There are reasons, none of them logical. They are to do with the emotions surrounding the racism issue. It is presumably so painful for some economists to entertain even the possibility that group differences in wealth might reflect, in part, group behavioral differences, that they are happy to discard the idea entirely.

Acknowledging substantive racial differences is difficult even for some reporters. I recently had a long email exchange with an education reporter who absolutely could not accept the idea that groups, especially if one of the groups is African-American, might differ in average IQ, a fact established beyond dispute. (It is worth emphasizing that the genetic basis for these differences is uncertain, and irrelevant to their socioeconomic effects.) In any event, a group of economists who feel this way have invented stratification economics, an academic sub-discipline from which behavioral differences have been expunged.

I mention this rather arcane topic because it is an example of something that has become almost universal in social science: the infusion of moral values and emotions into what should be scientific—causal, factual—analyses of social phenomena.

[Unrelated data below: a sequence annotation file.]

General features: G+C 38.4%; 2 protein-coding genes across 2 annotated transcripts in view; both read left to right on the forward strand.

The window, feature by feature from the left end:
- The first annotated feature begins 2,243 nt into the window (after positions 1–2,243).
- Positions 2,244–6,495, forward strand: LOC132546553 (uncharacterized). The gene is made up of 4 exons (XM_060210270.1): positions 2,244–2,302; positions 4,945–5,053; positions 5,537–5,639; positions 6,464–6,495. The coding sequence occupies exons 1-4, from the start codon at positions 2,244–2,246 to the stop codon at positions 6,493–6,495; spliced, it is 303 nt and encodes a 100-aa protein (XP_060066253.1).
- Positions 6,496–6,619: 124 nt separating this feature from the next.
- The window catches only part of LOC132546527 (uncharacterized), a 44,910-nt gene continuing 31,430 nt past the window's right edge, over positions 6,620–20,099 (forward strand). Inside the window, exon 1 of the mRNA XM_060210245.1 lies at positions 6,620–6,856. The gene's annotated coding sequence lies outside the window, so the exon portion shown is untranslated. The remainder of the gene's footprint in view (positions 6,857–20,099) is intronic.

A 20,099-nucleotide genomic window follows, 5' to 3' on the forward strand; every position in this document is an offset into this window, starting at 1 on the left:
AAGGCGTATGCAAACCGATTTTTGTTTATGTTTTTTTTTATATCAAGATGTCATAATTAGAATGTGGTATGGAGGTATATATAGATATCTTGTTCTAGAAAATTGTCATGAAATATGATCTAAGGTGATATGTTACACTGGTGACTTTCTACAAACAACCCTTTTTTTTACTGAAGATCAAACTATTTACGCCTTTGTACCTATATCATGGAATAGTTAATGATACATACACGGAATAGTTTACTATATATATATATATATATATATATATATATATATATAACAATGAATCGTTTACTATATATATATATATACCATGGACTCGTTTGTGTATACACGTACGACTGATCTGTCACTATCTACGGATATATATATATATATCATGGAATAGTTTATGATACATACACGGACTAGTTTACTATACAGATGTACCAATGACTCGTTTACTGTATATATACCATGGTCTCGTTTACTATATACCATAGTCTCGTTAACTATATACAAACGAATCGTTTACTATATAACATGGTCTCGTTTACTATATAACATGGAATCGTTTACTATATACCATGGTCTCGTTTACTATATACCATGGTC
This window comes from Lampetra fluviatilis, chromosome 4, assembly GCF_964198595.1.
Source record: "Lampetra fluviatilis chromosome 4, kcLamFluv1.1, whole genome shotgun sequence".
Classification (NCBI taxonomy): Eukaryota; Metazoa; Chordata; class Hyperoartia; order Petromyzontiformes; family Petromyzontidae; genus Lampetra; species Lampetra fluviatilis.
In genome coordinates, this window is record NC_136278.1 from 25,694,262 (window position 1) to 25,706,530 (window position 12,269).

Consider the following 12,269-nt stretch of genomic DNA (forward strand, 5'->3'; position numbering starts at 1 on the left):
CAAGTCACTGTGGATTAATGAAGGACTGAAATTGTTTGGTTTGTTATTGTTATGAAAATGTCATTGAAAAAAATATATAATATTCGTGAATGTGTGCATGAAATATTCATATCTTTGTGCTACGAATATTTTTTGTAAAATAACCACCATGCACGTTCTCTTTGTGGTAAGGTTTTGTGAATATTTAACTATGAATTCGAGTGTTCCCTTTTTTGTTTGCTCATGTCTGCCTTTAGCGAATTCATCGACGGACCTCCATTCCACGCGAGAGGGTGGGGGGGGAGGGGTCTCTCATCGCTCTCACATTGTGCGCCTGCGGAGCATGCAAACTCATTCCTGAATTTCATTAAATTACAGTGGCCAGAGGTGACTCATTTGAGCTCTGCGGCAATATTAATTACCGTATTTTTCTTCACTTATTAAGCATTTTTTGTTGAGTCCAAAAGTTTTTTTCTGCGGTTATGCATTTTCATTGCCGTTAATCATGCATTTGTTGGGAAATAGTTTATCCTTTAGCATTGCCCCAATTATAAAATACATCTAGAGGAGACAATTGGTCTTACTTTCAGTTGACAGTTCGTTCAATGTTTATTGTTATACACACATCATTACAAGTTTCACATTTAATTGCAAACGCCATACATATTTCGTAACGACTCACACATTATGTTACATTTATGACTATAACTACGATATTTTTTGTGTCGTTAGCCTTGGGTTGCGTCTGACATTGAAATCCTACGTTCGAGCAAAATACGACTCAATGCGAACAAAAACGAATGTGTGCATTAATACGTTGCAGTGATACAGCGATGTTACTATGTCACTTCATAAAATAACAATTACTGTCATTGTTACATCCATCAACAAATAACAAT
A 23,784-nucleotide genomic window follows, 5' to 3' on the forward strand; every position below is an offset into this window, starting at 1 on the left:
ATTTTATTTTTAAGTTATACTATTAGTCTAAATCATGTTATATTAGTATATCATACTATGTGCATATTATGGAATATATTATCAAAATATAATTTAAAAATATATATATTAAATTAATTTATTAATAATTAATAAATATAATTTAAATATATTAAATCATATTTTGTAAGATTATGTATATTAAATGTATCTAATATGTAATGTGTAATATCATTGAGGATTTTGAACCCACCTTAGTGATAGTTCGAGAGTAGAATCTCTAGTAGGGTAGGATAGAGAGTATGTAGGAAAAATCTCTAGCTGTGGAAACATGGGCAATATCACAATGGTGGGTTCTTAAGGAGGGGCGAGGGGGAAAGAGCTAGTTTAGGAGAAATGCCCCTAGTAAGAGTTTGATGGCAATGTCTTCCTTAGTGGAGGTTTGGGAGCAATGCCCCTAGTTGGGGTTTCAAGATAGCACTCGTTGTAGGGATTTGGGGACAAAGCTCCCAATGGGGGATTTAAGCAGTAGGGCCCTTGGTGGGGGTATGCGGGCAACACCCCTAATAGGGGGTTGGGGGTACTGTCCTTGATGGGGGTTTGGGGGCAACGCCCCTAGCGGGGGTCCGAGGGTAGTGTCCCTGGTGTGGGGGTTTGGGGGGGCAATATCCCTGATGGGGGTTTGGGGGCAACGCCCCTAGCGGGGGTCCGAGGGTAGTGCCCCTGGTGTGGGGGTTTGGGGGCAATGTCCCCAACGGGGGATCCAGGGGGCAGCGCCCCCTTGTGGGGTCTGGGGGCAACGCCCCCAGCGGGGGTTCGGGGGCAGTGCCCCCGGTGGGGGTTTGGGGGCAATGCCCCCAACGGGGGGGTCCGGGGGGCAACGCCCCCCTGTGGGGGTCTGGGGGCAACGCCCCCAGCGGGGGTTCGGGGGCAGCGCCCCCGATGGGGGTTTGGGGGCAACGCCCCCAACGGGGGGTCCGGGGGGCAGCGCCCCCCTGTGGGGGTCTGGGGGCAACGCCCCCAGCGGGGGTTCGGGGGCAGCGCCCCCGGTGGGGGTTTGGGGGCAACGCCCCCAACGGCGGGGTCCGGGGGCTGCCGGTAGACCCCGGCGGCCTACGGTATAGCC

My third example was prompted by a long 2018 paper by Emily Cross and three others: “An Interdependence Account of Sexism and Power: Men’s Hostile Sexism, Biased Perceptions of Low Power, and Relationship Aggression.” The article caught my attention because of its liberal use of words like bias, sexism, status, and power, which struck me as both emotionally loaded and difficult to measure, or even define. They seemed out of place in an ostensibly scientific paper.

It turns out that the source article, in a large literature, is “An Ambivalent Alliance: Hostile and Benevolent Sexism as Complementary Justifications for Gender Inequality” by Peter Glick and Susan Fiske (2001), which focuses on gender inequality. This is a an influential paper, with more than 1,500 citations. It also created a novel concept, which they term benevolent sexism.